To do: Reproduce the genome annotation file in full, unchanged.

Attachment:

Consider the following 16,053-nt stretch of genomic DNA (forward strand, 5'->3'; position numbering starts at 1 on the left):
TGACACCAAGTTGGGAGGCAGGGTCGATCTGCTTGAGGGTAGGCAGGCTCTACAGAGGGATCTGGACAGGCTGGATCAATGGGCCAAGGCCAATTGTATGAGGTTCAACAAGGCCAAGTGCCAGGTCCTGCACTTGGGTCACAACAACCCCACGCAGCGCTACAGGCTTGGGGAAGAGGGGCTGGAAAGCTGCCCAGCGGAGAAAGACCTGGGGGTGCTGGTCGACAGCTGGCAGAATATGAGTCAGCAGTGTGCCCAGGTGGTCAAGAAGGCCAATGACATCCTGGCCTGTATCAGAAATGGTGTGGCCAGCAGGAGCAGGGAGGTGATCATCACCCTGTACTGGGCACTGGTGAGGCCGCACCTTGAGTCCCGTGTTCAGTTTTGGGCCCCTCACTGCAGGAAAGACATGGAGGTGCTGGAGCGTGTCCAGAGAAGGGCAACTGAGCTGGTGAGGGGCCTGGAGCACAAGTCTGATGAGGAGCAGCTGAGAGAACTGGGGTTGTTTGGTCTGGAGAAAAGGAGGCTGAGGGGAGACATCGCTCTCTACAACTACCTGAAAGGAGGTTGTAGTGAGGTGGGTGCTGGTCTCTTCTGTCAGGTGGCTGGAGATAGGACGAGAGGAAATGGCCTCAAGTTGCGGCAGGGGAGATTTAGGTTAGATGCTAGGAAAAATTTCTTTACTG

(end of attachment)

Consider the following 16,053-nt stretch of genomic DNA (forward strand, 5'->3'; position numbering starts at 1 on the left):
TGACACCAAGTTGGGAGGCAGGGTCGATCTGCTTGAGGGTAGGCAGGCTCTACAGAGGGATCTGGACAGGCTGGATCAATGGGCCAAGGCCAATTGTATGAGGTTCAACAAGGCCAAGTGCCAGGTCCTGCACTTGGGTCACAACAACCCCACGCAGCGCTACAGGCTTGGGGAAGAGGGGCTGGAAAGCTGCCCAGCGGAGAAAGACCTGGGGGTGCTGGTCGACAGCTGGCAGAATATGAGTCAGCAGTGTGCCCAGGTGGTCAAGAAGGCCAATGACATCCTGGCCTGTATCAGAAATGGTGTGGCCAGCAGGAGCAGGGAGGTGATCATCACCCTGTACTGGGCACTGGTGAGGCCGCACCTTGAGTCCCGTGTTCAGTTTTGGGCCCCTCACTGCAGGAAAGACATGGAGGTGCTGGAGCGTGTCCAGAGAAGGGCAACTGAGCTGGTGAGGGGCCTGGAGCACAAGTCTGATGAGGAGCAGCTGAGAGAACTGGGGTTGTTTGGTCTGGAGAAAAGGAGGCTGAGGGGAGACATCGCTCTCTACAACTACCTGAAAGGAGGTTGTAGTGAGGTGGGTGCTGGTCTCTTCTGTCAGGTGGCTGGAGATAGGACGAGAGGAAATGGCCTCAAGTTGCGGCAGGGGAGATTTAGGTTAGATGCTAGGAAAAATTTCTTTACTG